A receiver 306 is placed on the surface 122 to detect the electromagnetic signal propagating along the tubing 110. In the embodiments of FIG. 3, the receiver 306 is a magnetometer, and the magnetometer is proximate (e.g., within 1 to 4 feet) to the tubing 110. In other embodiments, the magnetometer is coupled to the tubing 110, or placed proximate to the stripper/packer 118. The magnetometer detects magnetic fields associated with the electromagnetic signal induced in the tubing 110. The strength of the magnetic fields associated with the electromagnetic signal is proportional to the length of the conductor along which the electromagnetic signal propagates. In the particular embodiments, the electromagnetic signal propagates along a substantially long tubing 110 (e.g., 1000 feet), and thus the magnetic fields associated with the electromagnetic signal have sufficient strength to detected by a magnetometer placed away (e.g., up to 4 feet away) from the tubing 110. In some embodiments, a computer system may be coupled to the receiver 306 to further process the electromagnetic signals detected by the receiver 306.

FIG. 4 shows a tubing system 400 similar to the embodiments of FIGS. 2 and 3, but the antenna in the repeater system 402 is a toroid transmitter 404. In the particular embodiment, the toroid transmitter 404 encircles the tubing 110, and directly induces an electromagnetic signal in the tubing 110 to transmit the downhole data to the surface 122. Consider, for the purpose of explanation, that the tubing 110 abuts the casing 102 at a first location 408 within the wellbore 104, and the tubing 110 abuts the injector 116 at a second location 410 above the surface 122. Although in the exemplary embodiments of FIG. 4 the first location 408 is near the downhole tool 112, the tubing 110 may abut the casing 102 at any location that is lower than the toroid transmitter 404 within the wellbore 104. The abutting of the tubing 110 at the first location 408 and the second location 410 creates a closed electrical loop comprising the casing 102, the tubing 110 and the injector 116. In the exemplary embodiments of FIG. 4, the closed electrical loop created by the casing 102, the tubing 110 and the injector 116 approximates a single loop secondary winding of a transformer, and the toroid transmitter 404 approximates a primary winding of the transformer.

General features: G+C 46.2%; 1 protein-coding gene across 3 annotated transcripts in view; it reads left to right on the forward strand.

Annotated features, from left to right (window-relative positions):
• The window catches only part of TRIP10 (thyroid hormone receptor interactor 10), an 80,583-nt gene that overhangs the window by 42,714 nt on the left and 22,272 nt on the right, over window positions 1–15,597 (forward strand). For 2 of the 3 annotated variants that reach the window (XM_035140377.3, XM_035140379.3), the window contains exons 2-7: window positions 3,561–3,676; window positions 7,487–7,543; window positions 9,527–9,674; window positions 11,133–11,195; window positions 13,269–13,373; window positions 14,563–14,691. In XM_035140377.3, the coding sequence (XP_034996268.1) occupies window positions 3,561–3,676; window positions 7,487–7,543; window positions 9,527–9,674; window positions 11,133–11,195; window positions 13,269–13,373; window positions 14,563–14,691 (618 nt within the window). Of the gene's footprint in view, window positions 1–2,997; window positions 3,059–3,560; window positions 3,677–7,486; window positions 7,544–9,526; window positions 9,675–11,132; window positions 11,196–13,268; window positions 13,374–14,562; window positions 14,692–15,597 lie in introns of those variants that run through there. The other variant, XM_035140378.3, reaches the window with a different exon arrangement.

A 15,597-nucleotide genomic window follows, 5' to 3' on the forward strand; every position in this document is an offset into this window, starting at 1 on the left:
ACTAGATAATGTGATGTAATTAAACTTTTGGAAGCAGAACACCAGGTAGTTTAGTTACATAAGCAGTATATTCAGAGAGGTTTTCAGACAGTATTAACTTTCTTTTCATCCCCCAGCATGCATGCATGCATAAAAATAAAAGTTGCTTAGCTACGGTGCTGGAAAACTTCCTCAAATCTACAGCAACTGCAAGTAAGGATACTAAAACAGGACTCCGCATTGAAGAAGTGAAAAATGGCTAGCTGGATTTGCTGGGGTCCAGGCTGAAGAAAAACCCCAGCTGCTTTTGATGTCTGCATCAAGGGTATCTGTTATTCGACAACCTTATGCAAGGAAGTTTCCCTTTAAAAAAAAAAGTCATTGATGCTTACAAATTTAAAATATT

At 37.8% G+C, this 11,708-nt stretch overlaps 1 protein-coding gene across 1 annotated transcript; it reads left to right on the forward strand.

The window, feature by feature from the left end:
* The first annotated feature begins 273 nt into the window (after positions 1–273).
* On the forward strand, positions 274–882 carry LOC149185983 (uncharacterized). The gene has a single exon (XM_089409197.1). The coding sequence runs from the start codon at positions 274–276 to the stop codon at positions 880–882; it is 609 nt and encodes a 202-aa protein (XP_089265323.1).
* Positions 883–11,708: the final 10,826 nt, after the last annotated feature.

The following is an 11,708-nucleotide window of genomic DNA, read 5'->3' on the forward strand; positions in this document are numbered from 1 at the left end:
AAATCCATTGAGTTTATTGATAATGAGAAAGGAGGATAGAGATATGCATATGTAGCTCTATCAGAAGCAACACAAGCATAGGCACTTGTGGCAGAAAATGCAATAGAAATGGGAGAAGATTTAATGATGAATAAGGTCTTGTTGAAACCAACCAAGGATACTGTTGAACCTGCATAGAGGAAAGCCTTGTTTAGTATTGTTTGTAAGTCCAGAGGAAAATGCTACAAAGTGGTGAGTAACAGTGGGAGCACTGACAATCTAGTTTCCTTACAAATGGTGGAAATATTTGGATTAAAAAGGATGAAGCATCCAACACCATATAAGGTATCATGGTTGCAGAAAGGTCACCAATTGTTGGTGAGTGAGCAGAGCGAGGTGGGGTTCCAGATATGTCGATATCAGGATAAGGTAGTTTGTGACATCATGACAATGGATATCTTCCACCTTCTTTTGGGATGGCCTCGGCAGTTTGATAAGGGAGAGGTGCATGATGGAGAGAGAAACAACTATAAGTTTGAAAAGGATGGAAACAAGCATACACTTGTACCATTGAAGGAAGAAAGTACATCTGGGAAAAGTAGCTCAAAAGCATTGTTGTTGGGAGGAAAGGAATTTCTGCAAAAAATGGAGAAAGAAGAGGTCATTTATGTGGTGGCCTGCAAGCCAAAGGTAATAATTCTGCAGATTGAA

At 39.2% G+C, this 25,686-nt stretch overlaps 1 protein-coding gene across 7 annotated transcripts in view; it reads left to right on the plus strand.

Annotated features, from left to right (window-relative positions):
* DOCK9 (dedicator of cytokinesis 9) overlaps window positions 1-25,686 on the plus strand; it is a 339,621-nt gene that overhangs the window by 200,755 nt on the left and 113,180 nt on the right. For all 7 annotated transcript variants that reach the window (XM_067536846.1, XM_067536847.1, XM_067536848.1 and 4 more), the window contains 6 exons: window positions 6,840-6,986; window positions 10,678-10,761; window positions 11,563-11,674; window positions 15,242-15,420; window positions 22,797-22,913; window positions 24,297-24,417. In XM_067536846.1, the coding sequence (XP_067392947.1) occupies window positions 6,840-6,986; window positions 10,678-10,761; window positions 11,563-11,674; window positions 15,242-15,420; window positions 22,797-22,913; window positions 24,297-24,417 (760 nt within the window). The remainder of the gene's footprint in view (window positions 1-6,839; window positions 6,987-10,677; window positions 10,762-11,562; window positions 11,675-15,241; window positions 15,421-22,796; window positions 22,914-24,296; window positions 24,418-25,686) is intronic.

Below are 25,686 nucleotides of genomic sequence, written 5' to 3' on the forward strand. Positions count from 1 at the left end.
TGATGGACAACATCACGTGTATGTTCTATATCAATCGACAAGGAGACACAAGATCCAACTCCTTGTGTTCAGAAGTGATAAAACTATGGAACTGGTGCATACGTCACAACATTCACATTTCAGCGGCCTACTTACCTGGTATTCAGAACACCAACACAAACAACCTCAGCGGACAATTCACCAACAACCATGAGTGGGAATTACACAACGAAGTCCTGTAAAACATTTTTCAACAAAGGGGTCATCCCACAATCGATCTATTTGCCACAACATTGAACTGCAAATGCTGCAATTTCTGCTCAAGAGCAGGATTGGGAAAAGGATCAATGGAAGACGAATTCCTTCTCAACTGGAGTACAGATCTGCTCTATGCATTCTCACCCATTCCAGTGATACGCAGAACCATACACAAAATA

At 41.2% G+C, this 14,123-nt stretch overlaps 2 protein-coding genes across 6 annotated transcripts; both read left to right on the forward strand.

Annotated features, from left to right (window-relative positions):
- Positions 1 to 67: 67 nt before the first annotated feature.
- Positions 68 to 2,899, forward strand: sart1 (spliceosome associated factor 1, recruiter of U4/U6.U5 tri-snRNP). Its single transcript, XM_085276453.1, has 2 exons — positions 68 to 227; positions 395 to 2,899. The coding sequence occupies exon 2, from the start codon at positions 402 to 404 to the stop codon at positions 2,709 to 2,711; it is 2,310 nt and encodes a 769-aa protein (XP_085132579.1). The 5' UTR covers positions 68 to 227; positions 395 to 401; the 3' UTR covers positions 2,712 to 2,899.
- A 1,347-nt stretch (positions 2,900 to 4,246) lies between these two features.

Like the embodiments of FIG. 2, the repeater system 402 in the embodiments of FIG. 4 comprises a receiver (e.g., accelerometer) that detects the acoustic signals from the downhole tool 112. A transducer converts the electrical version of the acoustic signal to electromagnetic antenna feed signal. The toroid transmitter 404 receives the electromagnetic antenna feed signal, and the toroid transmitter 404 induces a corresponding electromagnetic signal in the tubing 110. Analogous to a transformer, the primary winding of the transformer (i.e., the toroid transmitter 404) receives a varying current (i.e., the electromagnetic antenna feed signal), and induces corresponding a current (i.e., electromagnetic signal) in the secondary winding of the transformer (i.e., the tubing). The electromagnetic signals (i.e., the current) induced in the tubing 110 propagates along the tubing 110 to the surface 122.